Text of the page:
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GCSE and A level outcomes as performance management targets?

Discussion in 'Workplace dilemmas' started by flutey00, Sep 25, 2015.

  1. flutey00

    flutey00 New commenter

    I've just started a new job in a secondary after a few years abroad. I have just had a first meeting regarding the performance management cycle and one of my targets is that all of my students must achieve their predicted grades in external exams.

    I've said that I need to think about this before signing it as it's a quasi legal document which could be used against me in the future. Whilst I see it as my responsibility to provide purposeful lessons, set work, track attainment and intervene where necessary, and am happy to have my outcomes monitored over a long period of time, to be quality assured and observed etc, I don't see how I can commit to all students always meeting their predicted grades and I think I would be mad to do so in writing. I don't think it's reasonable to ask an established teacher to do that, let alone someone who is taking over sets half way through their courses.

    Is this sort of thing the norm now? Frankly I see it as bullying and OTT.
     
  2. Scintillant

    Scintillant Star commenter

    You shouldn't

    I could write a lot on this but it's probably easier if you have a look at Jack Marwood's excellent blog http://icingonthecakeblog.weebly.com/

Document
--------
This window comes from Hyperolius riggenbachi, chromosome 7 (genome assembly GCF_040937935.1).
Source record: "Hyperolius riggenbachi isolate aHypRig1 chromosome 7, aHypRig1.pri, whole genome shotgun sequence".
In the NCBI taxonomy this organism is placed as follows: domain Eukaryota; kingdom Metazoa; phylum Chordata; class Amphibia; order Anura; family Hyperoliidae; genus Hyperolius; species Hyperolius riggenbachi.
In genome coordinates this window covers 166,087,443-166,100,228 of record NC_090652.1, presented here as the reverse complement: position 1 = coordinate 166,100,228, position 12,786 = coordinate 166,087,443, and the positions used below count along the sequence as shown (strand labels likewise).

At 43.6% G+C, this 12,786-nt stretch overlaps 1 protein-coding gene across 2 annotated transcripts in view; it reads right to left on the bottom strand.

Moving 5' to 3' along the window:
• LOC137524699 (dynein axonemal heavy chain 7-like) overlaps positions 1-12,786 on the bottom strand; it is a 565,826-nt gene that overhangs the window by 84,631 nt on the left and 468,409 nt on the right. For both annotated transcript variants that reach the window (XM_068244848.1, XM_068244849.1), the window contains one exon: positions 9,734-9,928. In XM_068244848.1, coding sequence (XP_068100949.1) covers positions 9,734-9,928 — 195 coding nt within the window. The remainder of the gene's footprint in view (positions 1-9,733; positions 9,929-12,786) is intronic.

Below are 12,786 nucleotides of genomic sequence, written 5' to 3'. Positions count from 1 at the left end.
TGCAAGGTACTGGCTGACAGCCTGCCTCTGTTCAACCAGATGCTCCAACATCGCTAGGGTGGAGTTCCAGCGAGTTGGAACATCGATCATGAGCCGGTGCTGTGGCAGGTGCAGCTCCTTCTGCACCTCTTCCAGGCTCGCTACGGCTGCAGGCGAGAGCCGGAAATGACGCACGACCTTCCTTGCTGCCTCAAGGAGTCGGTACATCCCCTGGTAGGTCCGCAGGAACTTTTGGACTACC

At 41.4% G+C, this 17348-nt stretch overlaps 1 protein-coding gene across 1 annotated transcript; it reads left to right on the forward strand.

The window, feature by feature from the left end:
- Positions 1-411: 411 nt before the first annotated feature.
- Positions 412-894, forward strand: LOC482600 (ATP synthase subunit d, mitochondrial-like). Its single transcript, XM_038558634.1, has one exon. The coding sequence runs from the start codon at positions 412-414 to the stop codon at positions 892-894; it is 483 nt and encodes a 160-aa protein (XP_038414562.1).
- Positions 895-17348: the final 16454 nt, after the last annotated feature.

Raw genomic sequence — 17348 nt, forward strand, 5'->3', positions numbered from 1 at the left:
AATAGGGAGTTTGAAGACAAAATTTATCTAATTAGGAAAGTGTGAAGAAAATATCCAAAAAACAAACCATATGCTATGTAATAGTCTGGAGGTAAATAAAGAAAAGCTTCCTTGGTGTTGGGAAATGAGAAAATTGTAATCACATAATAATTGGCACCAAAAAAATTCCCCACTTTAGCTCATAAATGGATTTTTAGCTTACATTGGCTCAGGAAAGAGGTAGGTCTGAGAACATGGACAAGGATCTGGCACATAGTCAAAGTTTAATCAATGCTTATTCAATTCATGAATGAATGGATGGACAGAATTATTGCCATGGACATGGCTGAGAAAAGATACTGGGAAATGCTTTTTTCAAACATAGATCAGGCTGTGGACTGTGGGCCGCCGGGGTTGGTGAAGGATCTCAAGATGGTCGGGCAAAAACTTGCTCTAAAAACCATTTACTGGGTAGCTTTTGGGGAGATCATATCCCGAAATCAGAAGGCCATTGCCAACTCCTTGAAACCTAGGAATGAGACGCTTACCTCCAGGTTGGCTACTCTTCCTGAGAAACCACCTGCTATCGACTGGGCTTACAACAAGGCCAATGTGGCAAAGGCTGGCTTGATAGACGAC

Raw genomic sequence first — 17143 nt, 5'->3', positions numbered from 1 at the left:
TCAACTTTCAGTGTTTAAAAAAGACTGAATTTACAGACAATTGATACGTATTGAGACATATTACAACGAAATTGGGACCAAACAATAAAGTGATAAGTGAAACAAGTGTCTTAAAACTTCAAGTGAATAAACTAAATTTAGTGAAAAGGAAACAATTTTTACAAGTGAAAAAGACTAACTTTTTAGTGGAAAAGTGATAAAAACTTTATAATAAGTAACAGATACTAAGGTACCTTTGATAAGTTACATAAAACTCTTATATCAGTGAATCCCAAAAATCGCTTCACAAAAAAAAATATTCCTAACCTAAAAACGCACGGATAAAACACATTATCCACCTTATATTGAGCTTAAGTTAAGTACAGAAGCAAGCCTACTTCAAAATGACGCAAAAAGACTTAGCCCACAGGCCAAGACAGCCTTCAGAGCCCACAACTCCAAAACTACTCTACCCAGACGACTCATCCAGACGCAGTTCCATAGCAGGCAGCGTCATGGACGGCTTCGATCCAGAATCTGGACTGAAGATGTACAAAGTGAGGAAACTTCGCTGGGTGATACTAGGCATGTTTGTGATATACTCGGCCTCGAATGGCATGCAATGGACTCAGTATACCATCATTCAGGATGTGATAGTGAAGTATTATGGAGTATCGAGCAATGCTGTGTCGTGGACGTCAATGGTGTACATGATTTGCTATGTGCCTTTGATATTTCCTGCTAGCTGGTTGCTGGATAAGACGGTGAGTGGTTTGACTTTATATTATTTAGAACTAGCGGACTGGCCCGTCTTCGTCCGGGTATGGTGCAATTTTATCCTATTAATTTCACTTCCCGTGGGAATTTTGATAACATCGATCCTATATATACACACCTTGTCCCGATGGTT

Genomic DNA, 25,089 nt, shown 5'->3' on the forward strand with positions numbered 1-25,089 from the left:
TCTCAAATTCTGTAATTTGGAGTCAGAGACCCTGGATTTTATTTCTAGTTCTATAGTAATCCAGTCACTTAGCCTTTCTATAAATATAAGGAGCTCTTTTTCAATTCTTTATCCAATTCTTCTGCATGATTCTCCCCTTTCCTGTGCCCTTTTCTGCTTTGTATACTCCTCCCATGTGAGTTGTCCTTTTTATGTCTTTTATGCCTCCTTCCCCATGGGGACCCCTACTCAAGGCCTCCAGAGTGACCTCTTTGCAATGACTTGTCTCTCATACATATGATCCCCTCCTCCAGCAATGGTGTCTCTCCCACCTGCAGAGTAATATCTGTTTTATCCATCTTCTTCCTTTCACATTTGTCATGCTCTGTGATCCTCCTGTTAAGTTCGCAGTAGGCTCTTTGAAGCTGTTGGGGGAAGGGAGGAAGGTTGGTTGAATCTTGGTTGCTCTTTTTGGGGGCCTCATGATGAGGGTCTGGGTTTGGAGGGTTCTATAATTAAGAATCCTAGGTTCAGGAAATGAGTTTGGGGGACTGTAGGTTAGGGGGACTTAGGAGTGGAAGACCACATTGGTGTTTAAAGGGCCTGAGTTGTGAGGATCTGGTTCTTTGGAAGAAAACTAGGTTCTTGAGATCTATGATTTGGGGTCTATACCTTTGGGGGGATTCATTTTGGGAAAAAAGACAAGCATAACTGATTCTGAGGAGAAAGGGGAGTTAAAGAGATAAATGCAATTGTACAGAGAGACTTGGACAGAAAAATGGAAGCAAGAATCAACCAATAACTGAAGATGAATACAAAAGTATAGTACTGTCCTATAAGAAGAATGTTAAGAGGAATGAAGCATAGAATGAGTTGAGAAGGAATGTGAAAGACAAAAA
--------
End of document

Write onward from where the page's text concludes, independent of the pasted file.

It's also very good on the statistical illiteracy that gives rise to the stupid that is so prevalent in schools now. Your targets will have been set by people who basically do not understand what's happening,
     
  3. bombaysapphire

    bombaysapphire Star commenter

    Unless the targets are set as low worst case outcomes this is totally unreasonable. If these are FFTD predictions then they are far from that. The use of data in schools is appalling. No one class is a statistically significant sample which is just one reason why results should not be used in this way.
     
  4. sabrinakat

    sabrinakat Star commenter

    sigh.

    Although I do not have much UK secondary experience (starting my 2nd full year), we are trying to resist this at my current school as it is unfair - we as teachers can only do so much and to rely on exam results as PRP is ridiculous. Worse is the setting of unrealistic grade predictions - at my last school, we were told to mark/grade at a minimum B. I knew that some students would struggle and when results were announced, students who I thought would get Cs, did. Had I predicted only As and Bs according to the school's logic, therefore, there is no way that any teacher could have achieved the predicted grades - of course, this may be what the higher powers want = no PRP!
     
  5. Compassman

    Compassman Star commenter

    It's used to keep the wage bill down.

    Set unrealistic targets. Teachers don't reach the targets, they don't get an incremental rise or if they are on UPS3 they get pressured by threats of capability and resign to be replaced by cheap NQTs.
     
    sabrinakat likes this.

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